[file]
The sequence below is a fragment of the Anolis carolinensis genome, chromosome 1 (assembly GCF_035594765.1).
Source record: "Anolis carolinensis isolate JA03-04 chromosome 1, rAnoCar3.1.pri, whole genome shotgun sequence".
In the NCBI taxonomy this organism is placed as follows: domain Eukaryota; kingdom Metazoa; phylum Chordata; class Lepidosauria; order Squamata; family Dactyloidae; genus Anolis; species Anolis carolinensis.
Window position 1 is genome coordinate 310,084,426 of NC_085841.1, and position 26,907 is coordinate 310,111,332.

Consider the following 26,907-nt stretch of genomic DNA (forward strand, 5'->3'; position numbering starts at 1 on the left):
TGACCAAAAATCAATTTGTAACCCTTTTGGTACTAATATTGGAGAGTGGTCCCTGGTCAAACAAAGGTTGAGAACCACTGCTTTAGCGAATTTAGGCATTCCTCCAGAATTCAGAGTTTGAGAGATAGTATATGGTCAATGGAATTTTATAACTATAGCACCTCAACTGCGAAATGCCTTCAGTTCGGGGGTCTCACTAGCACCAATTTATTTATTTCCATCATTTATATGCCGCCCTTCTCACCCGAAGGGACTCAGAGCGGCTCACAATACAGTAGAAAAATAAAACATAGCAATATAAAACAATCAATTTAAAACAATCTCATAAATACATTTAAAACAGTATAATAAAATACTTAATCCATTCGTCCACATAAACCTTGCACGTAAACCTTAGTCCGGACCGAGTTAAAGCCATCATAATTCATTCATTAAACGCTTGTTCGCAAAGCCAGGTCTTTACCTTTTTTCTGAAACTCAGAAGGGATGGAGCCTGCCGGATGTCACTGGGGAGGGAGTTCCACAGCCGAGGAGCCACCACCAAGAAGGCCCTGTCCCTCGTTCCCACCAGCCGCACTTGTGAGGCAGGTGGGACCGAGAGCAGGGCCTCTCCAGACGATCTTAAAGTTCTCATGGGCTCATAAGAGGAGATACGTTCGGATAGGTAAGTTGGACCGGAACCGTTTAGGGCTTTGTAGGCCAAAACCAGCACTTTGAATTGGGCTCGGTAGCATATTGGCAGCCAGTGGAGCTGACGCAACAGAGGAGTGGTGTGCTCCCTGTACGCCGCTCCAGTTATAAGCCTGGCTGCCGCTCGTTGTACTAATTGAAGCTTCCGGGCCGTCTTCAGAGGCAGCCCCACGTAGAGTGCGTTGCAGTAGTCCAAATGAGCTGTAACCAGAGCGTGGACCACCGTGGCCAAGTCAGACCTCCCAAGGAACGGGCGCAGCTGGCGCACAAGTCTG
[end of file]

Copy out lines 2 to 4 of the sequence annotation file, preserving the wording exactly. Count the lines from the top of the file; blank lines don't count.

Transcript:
Source record: "Anolis carolinensis isolate JA03-04 chromosome 1, rAnoCar3.1.pri, whole genome shotgun sequence".
In the NCBI taxonomy this organism is placed as follows: domain Eukaryota; kingdom Metazoa; phylum Chordata; class Lepidosauria; order Squamata; family Dactyloidae; genus Anolis; species Anolis carolinensis.
Window position 1 is genome coordinate 310,084,426 of NC_085841.1, and position 26,907 is coordinate 310,111,332.